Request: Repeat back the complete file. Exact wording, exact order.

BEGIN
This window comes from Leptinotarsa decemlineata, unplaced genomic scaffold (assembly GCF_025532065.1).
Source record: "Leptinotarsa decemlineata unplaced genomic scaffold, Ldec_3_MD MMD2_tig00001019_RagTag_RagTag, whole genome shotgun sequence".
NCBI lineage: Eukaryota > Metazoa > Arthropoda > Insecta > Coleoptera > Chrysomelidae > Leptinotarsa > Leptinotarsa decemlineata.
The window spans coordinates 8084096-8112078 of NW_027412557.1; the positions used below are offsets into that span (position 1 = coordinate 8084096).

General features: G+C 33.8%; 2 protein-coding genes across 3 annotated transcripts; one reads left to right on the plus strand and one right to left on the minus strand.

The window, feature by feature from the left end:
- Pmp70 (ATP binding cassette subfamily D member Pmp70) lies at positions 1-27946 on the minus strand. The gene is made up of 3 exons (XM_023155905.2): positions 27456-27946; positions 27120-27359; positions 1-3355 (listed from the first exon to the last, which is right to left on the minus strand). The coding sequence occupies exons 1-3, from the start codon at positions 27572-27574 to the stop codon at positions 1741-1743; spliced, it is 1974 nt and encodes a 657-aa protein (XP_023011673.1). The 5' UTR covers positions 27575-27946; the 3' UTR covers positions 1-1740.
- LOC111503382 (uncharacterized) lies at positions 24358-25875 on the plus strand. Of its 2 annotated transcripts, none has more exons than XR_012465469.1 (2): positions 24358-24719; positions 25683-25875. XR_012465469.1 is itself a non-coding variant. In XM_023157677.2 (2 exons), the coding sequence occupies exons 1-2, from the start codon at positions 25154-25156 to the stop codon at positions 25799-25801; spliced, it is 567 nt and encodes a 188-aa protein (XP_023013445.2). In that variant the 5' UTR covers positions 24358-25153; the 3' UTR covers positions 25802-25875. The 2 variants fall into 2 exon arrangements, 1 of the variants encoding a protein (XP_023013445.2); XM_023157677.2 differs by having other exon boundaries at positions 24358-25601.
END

This window comes from Leptinotarsa decemlineata, unplaced genomic scaffold (assembly GCF_025532065.1).
Source record: "Leptinotarsa decemlineata unplaced genomic scaffold, Ldec_3_MD MMD2_tig00001019_RagTag_RagTag, whole genome shotgun sequence".
NCBI lineage: Eukaryota > Metazoa > Arthropoda > Insecta > Coleoptera > Chrysomelidae > Leptinotarsa > Leptinotarsa decemlineata.
The window spans coordinates 8084096-8112078 of NW_027412557.1; the positions used below are offsets into that span (position 1 = coordinate 8084096).

General features: G+C 33.8%; 2 protein-coding genes across 3 annotated transcripts; one reads left to right on the plus strand and one right to left on the minus strand.

The window, feature by feature from the left end:
- Pmp70 (ATP binding cassette subfamily D member Pmp70) lies at positions 1-27946 on the minus strand. The gene is made up of 3 exons (XM_023155905.2): positions 27456-27946; positions 27120-27359; positions 1-3355 (listed from the first exon to the last, which is right to left on the minus strand). The coding sequence occupies exons 1-3, from the start codon at positions 27572-27574 to the stop codon at positions 1741-1743; spliced, it is 1974 nt and encodes a 657-aa protein (XP_023011673.1). The 5' UTR covers positions 27575-27946; the 3' UTR covers positions 1-1740.
- LOC111503382 (uncharacterized) lies at positions 24358-25875 on the plus strand. Of its 2 annotated transcripts, none has more exons than XR_012465469.1 (2): positions 24358-24719; positions 25683-25875. XR_012465469.1 is itself a non-coding variant. In XM_023157677.2 (2 exons), the coding sequence occupies exons 1-2, from the start codon at positions 25154-25156 to the stop codon at positions 25799-25801; spliced, it is 567 nt and encodes a 188-aa protein (XP_023013445.2). In that variant the 5' UTR covers positions 24358-25153; the 3' UTR covers positions 25802-25875. The 2 variants fall into 2 exon arrangements, 1 of the variants encoding a protein (XP_023013445.2); XM_023157677.2 differs by having other exon boundaries at positions 24358-25601.